Professor at UCI - Department of Criminology, Law & Society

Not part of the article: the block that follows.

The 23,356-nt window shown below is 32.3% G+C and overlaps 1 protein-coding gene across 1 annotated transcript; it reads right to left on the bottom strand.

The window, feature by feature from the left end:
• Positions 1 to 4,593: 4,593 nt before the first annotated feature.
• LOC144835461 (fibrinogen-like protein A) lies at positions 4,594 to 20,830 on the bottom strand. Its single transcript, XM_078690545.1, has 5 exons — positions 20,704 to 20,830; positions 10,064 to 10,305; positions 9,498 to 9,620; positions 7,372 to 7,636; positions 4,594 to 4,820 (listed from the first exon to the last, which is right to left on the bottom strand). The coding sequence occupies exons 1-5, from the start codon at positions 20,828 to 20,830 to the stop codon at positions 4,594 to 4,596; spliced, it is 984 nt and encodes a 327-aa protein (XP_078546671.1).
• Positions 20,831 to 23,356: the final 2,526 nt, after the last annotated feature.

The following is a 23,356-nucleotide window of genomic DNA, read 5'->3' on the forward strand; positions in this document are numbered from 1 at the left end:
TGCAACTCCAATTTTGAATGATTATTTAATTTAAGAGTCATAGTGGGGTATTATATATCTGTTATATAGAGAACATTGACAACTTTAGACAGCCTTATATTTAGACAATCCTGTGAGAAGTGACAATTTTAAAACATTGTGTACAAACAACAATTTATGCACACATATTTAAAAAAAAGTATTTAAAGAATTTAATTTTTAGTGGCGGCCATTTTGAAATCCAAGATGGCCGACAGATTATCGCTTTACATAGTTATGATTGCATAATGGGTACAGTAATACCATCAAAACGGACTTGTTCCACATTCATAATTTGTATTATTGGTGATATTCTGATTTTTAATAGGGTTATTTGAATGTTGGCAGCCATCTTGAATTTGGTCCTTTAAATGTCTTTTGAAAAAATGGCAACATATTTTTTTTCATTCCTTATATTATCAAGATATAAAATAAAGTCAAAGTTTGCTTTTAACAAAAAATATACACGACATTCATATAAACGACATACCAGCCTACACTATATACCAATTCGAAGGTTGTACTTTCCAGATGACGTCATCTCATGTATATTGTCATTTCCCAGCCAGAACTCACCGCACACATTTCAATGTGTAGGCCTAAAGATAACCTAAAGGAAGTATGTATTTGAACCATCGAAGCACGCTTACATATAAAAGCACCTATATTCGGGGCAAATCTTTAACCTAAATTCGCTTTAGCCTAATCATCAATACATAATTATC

Recognizing that prisons house diverse populations in equally diverse types of environments, we utilize a unique data set and employ two well-known sociological concepts—collective identity and collective efficacy—to examine overlapping communities in which transgender women in prisons for men are situated and experience prison life. Findings from our mixed-methods analysis reveal that despite their considerable diversity, transgender prisoners embrace a collective identity and perceive collective efficacy as transgender prisoners more so than as prisoners per se; their collective identity and perceptions of collective efficacy are predicated on social-interactional factors rather than demographic characteristics and physical features of the carceral environment; and the more time a transgender inmate spends in prison, the more likely she is to identify with a community of transgender prisoners, but the less likely she is to feel an affective commitment to the transgender prisoner community or to expect other transgender prisoners to act on her behalf in prison. This novel application of dynamics generally understood to operate in social movements and residential neighborhoods—collective identity and collective efficacy, respectively—to the transgender community in California’s prisons sheds insight into the ways in which transgender women in prisons for men experience prison life, the loyalties around which prison life is organized, and the complexities around which communities in prison are structured.

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